Mathematics evokes images of numbers and symbols – biology graduates see it (or are assumed to see it) as a dry, complicated, and abstract subject. However, the learning of biology (particularly the fields of ecology and evolutionary biology) has a strong component of mathematical reasoning to it. Biology teachers often struggle to make mathematics interesting. Studies have shown that relating statistical concepts to real-world problems or using physical objects to demonstrate concepts could be effective tools to increase student understanding. Recently, a group of ecology educators added colour to explaining applied statistical concepts using sweet candies!
Most ecological fieldwork involves estimation of species population and species diversity. These estimates tell how the population of species changes over time and area. Decreasing populations signal a species is not doing well, and may require interventions to help them thrive, allowing for planned conservation efforts. The population estimation exercise includes capturing a sample of animals, marking and releasing them back into the wild so that they mingle in the population. After a passage of time, another group of animals are captured. Some of these would already have been marked, and some not. This exercise leads to population estimation — based on the fact that the number of marked animals captured is proportional to the number of marked animals in the entire population. This method assumes that the size of the population does not change during the study period. A new study reports using M&Ms, similar to Cadbury Gems, to teach population and diversity index — key concepts in ecology.
Colourful candies can be used as a good substitute when field-based learning is not possible. Each pack of candies represents a closed community, that is, no candy enters or leaves the pack. The different colours can represent different species in a community. Students are divided into groups and each group is given a package of candy. Each group pours the candy into a container with a lid and counts the number of candies of each colour. The colour with the highest number of candies is noted. Closing their eyes, the students pick a few candies one by one. Candies of the colour with the most number are marked, either by scratching lightly or using a non-toxic marker. The candies are returned to the container and shaken well to redistribute them. The same number of candies as chosen the first time is again selected. The students then count the number of marked samples obtained during the second picking.
Using appropriate formulae (Lincoln-Petersen index) students can estimate the population index. Once this exercise is completed, they can join groups, combining their candies to mimic a larger population size and recalculating the population index. This would provide them an understanding of how population size affects estimates. By extending the exercise further, the diversity index, i.e. number of different species of animals in the community can be calculated (Shannon-Weaver index). The diversity index is based on the idea that in a very diverse community, if you pick one member, the probability that the next member will belong to the same species is low.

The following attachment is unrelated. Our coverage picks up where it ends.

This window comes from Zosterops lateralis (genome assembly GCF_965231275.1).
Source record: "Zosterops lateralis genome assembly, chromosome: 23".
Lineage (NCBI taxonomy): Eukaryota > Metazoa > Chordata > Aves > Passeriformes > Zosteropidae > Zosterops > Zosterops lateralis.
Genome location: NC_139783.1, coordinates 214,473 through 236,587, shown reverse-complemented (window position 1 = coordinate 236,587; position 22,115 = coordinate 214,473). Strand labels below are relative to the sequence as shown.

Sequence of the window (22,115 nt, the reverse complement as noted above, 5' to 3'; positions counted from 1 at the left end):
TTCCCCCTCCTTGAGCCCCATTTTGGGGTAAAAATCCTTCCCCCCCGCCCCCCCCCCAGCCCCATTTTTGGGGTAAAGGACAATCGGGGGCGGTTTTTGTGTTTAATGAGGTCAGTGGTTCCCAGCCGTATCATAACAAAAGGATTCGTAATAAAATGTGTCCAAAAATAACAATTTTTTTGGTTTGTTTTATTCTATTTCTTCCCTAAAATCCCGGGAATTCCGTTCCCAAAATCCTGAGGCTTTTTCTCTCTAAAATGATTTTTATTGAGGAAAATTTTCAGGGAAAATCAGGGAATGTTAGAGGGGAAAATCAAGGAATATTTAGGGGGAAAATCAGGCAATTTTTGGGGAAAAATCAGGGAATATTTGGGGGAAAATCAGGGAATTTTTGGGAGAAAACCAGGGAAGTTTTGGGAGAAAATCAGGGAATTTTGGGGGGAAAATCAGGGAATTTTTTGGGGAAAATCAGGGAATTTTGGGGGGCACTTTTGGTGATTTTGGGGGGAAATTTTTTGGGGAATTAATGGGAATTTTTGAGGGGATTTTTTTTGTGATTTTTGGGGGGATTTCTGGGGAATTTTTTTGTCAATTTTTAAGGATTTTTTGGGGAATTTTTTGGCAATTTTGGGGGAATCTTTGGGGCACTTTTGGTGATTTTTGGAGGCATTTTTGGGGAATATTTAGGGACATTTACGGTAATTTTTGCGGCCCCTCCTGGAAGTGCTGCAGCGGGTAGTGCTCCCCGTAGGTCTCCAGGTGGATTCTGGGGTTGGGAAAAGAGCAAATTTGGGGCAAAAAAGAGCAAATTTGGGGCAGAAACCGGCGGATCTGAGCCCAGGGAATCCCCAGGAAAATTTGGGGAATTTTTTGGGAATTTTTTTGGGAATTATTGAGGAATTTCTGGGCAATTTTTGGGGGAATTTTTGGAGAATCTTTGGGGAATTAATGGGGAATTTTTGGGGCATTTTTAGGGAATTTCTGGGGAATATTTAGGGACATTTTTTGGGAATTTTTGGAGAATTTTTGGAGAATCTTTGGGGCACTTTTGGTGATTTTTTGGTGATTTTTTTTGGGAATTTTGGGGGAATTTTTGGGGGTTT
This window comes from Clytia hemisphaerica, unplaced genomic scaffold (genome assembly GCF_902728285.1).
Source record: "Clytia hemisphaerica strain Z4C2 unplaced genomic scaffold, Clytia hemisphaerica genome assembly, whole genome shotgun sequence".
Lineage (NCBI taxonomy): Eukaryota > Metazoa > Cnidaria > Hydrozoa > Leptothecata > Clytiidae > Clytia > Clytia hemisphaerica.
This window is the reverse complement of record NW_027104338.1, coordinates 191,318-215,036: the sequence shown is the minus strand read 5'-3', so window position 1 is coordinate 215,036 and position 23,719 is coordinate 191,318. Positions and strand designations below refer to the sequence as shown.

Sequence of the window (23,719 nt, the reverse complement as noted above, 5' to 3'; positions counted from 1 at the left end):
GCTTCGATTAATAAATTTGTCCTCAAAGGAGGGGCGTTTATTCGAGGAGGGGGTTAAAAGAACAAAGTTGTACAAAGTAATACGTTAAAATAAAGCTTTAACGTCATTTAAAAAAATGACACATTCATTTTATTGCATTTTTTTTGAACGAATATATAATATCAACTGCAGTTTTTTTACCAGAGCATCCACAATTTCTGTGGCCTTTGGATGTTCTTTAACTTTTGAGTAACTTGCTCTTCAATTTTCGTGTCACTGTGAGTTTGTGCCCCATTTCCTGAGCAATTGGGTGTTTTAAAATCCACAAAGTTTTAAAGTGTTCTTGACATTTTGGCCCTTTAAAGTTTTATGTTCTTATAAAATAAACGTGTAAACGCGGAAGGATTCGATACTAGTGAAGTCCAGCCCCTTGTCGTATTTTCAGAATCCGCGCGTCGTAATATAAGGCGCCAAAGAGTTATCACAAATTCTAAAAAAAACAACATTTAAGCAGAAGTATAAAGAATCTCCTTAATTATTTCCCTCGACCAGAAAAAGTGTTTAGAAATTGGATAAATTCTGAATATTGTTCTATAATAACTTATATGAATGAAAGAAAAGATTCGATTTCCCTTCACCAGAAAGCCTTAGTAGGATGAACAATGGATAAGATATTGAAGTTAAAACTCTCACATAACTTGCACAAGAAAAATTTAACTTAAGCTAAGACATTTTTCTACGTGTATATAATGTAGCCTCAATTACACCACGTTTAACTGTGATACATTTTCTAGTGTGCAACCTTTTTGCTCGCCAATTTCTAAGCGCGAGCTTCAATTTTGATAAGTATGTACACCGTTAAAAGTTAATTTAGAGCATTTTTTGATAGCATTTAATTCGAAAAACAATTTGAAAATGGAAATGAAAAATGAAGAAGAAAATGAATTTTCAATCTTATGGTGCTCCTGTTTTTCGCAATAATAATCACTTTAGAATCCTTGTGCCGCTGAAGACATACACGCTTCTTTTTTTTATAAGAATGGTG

The authors reported that students found the candy exercise useful in understanding ecological concepts. Students were able to use the same techniques as on field researchers, giving them a sense of practical fieldwork. According to the authors, the idea can be also extended to help students learn other biological concepts, such as adaptation and basic genetics. Best of all, the students can eat the candies at the end of class! “The method is absolutely elegant and feasible (and delicious),” says Vidya Jonnalagadda, a biologist who teaches at the Bhavan’s Vivekananda College in Hyderabad. This is something that she might try to use in her classroom to discuss probability, sampling, and confidence interval in biostatistics. In her decade-long experience of teaching biostatistics to post-graduate students, Vidya finds the main problem to be the inability of students to think numerically. She adds, “We do a great disservice to our students by bifurcating the math and biology streams at the +2 level.”
Training of mathematical reasoning in biology is important, with specialized fields such as bioinformatics, theoretical biology, and mathematical modelling contributing to a rising proportion of biological research. In India, there has been a significant growth in curriculum in mathematical biology at the post-graduate level. However, the question remains — how to make mathematics less of the seemingly abstract stuff and more about the concepts that students can easily relate to. Innovative ideas are needed for biology students at the high school or undergraduate level, who at least in India, traditionally have had a less rigorous mathematical curriculum.